- The Washington Times - Sunday, May 27, 2007


A tough set of demands by China is threatening to derail the best chance in years to open formal negotiations to ban the production of fissile nuclear bomb-making materials, top Western diplomats say.

“We had all hoped for a positive answer. But the sign from China is a camouflaged rejection. The signal Beijing is sending is that they are not willing to negotiate on a fissile-material cutoff treaty (FMCT),” a senior Western official said.

China is the only nuclear-weapons power with a permanent seat on the U.N. Security Council that does not have a moratorium on the production of weapons-making fissile materials.

The other four — the United States, Russia, France and Britain — have publicly declared they have stopped producing such materials and have said at the U.N.-based Conference on Disarmament that they can live with an existing draft text as a basis for opening talks on an FMCT.

Among other declared nuclear weapons states, Pakistan and India are still producing nuclear bomb-making materials, Israel has never confirmed any nuclear activities, and it’s not clear what North Korea will do. Iran is pursuing the development of fissile materials in defiance of global pressure led by the United States. The U.S. believes its real goal is to acquire a nuclear-weapons capability.

A pact such as that being sought in Geneva would put a cap on the production of highly enriched uranium and plutonium used to make bombs and help curb the proliferation of nuclear weapons worldwide.

U.N. Secretary General Ban Ki-moon has stressed that an FMCT treaty “would be a prerequisite for sustainable nuclear disarmament” and has called on negotiators to “demonstrate the political resolve to take difficult measures.”

The finely balanced draft text was compiled by six rotating presidents — Sri Lanka, South Africa, Spain, Sweden, Switzerland and Syria — at sessions of the 65-country Conference on Disarmament, which includes the United States.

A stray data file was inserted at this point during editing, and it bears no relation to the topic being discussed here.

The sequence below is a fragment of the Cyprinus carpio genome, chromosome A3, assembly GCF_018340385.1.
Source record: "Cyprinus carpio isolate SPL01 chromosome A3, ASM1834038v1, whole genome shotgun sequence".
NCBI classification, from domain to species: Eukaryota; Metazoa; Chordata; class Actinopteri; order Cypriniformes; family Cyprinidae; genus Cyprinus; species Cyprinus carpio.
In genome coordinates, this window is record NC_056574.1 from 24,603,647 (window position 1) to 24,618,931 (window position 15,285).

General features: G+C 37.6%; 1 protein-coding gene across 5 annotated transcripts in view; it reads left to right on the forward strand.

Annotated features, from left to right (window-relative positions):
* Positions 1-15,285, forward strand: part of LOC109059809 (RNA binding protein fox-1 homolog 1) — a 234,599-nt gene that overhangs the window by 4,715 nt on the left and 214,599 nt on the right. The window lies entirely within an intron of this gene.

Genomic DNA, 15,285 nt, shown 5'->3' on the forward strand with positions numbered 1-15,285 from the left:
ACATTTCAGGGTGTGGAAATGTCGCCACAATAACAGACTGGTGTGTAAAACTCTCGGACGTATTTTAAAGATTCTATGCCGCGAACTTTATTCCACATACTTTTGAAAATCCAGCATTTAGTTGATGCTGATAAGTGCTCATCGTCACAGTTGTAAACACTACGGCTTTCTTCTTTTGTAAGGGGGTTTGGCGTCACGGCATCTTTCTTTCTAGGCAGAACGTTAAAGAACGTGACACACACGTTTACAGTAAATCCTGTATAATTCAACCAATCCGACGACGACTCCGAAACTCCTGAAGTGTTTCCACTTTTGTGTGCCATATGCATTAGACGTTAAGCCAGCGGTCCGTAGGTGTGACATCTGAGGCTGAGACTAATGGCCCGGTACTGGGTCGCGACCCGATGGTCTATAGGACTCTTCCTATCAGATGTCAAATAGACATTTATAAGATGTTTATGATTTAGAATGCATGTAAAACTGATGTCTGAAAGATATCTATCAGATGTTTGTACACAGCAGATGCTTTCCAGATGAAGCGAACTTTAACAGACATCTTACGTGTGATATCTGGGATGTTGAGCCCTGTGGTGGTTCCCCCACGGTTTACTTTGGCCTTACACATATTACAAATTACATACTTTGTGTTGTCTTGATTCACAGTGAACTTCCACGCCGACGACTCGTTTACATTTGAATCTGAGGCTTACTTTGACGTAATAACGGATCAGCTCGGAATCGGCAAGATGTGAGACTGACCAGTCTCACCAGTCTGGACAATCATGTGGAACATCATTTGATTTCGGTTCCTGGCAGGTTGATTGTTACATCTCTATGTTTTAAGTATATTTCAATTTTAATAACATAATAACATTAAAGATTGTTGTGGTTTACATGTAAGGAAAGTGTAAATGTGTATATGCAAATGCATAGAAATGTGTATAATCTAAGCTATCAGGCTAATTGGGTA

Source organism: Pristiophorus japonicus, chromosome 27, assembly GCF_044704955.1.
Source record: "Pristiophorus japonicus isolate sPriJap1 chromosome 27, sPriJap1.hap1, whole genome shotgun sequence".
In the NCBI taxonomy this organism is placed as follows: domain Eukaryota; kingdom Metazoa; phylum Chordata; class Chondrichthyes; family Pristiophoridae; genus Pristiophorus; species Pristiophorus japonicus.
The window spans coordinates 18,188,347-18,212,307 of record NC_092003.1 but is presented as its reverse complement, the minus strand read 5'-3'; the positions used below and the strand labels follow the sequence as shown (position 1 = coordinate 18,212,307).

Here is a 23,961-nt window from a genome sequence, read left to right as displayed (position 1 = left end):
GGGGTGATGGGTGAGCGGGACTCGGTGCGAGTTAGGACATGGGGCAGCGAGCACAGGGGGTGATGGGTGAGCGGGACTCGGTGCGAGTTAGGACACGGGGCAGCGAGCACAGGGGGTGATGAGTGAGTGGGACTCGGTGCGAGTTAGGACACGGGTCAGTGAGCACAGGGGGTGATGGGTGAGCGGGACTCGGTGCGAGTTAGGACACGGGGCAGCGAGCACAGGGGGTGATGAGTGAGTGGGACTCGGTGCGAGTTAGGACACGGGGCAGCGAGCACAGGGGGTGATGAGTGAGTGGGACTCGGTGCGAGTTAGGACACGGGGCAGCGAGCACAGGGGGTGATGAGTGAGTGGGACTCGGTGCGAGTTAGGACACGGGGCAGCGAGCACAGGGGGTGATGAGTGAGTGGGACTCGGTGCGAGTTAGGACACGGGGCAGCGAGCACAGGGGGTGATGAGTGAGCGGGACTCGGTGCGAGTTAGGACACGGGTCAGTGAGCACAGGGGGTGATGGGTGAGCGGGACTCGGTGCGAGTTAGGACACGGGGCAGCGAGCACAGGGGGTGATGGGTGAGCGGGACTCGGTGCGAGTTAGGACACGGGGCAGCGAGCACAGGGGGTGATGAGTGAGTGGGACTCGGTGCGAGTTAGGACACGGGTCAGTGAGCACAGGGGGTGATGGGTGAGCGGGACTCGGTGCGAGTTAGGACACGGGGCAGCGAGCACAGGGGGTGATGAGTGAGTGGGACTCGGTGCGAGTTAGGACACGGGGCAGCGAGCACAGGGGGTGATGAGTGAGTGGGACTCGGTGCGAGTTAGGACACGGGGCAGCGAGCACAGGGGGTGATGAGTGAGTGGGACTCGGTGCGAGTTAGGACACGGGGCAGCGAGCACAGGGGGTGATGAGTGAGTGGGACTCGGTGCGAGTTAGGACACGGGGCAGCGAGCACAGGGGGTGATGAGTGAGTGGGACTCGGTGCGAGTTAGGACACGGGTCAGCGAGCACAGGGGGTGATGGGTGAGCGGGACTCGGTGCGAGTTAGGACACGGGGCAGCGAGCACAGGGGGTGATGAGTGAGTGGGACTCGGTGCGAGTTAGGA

Since the current compromise language was circulated on March 23, Beijing has been under heavy pressure to say whether it supports it or not, diplomats said.

The so-called “presidential draft” calls for negotiations to begin “without any preconditions, on a nondiscriminatory and multilateral treaty banning the production of fissile material for nuclear weapons or other explosive devices.”

The paper also envisages “substantive discussions” on issues related to prevention of an arms race in outer space, nuclear disarmament and prevention of nuclear war, and assurances against the use of nuclear weapons against non-nuclear-weapon states.

Cheng Jingye, China’s disarmament ambassador, said in a presentation to delegates last week that there was still room for improvement, and alluded to a need for the draft text to include a verification mechanism.

The Chinese envoy also said the draft needs to spell out clearly the possibility of negotiating a new treaty on outer space.

Both linkages would pose problems for the United States, diplomats said. They pointed out that the draft text has been left intentionally vague on some points in order to narrow the divide and get talks under way.

Envoys say the draft leaves it for future FMCT negotiators to decide whether a verification regime should be included in the treaty. This made it possible for Washington to support talks despite its assessment that an FMCT is not verifiable.

That assessment, outlined in a draft FMCT tabled by the United States in May 2006, is not shared by many arms-control experts and close allies of the U.S., who believe a treaty would need a verification regime.

The U.S. also has consistently objected to linking talks on an FMCT to other issues, such as talks on outer space.

“The FMCT is the only issue before the [Conference on Disarmament] that is ripe for negotiations,” Christopher Ford, the U.S. special representative for nuclear nonproliferation, said March 17.

Mr. Cheng told The Washington Times: “I hope to see improvements, that’s the message.”

But some senior Western envoys counter that unless China backs down, the chance of opening formal negotiations after 10 years of deadlock will be completely wrecked.

The same sources say they think China, with its new demands, wants to raise issues so unpalatable that other major powers would be forced to reject the demands and thus take the blame for blocking FMCT negotiations.

According to some senior diplomatic sources close to Beijing, China’s arms-control diplomats may have lost out in a policy battle with the country’s powerful military.

“China has moved to block negotiations in the conference on an FMCT,” declared one senior diplomat, who spoke on the condition of anonymity.

Any hope of salvaging the talks, one envoy said, depends on whether “China has just closed the door, for people to knock with offers, or whether they have bolted it.”

During the session, Nigeria urged the conference to act for the collective good and build up the international security architecture.

Similarly, the delegation of the Netherlands said the presidential draft was the best compromise and feared the conference was now going backwards.

The last treaty concluded by the conference was the Comprehensive Test Ban Treaty in 1996.

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